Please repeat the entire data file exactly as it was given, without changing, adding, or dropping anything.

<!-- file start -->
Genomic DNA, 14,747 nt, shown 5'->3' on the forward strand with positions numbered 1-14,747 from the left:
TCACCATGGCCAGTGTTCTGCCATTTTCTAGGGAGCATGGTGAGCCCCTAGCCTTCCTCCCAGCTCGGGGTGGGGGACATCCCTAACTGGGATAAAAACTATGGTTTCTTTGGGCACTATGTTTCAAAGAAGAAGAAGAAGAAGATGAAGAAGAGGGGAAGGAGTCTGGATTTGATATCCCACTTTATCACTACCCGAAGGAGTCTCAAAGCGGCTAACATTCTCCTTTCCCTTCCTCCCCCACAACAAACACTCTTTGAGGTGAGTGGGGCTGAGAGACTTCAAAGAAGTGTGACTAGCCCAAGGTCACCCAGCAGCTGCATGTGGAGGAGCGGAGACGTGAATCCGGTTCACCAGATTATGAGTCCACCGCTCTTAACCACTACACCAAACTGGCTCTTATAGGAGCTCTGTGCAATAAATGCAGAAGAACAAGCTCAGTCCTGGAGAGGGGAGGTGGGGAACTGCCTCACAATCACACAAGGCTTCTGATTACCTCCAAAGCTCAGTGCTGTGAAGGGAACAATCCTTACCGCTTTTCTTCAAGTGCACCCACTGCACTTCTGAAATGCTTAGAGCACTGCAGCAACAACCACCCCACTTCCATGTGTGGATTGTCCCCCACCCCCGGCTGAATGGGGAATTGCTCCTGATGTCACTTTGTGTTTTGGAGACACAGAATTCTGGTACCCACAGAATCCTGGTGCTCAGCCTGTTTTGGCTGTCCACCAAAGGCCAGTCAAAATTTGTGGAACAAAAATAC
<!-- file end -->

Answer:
Genomic DNA, 14,747 nt, shown 5'->3' on the forward strand with positions numbered 1-14,747 from the left:
TCACCATGGCCAGTGTTCTGCCATTTTCTAGGGAGCATGGTGAGCCCCTAGCCTTCCTCCCAGCTCGGGGTGGGGGACATCCCTAACTGGGATAAAAACTATGGTTTCTTTGGGCACTATGTTTCAAAGAAGAAGAAGAAGAAGATGAAGAAGAGGGGAAGGAGTCTGGATTTGATATCCCACTTTATCACTACCCGAAGGAGTCTCAAAGCGGCTAACATTCTCCTTTCCCTTCCTCCCCCACAACAAACACTCTTTGAGGTGAGTGGGGCTGAGAGACTTCAAAGAAGTGTGACTAGCCCAAGGTCACCCAGCAGCTGCATGTGGAGGAGCGGAGACGTGAATCCGGTTCACCAGATTATGAGTCCACCGCTCTTAACCACTACACCAAACTGGCTCTTATAGGAGCTCTGTGCAATAAATGCAGAAGAACAAGCTCAGTCCTGGAGAGGGGAGGTGGGGAACTGCCTCACAATCACACAAGGCTTCTGATTACCTCCAAAGCTCAGTGCTGTGAAGGGAACAATCCTTACCGCTTTTCTTCAAGTGCACCCACTGCACTTCTGAAATGCTTAGAGCACTGCAGCAACAACCACCCCACTTCCATGTGTGGATTGTCCCCCACCCCCGGCTGAATGGGGAATTGCTCCTGATGTCACTTTGTGTTTTGGAGACACAGAATTCTGGTACCCACAGAATCCTGGTGCTCAGCCTGTTTTGGCTGTCCACCAAAGGCCAGTCAAAATTTGTGGAACAAAAATAC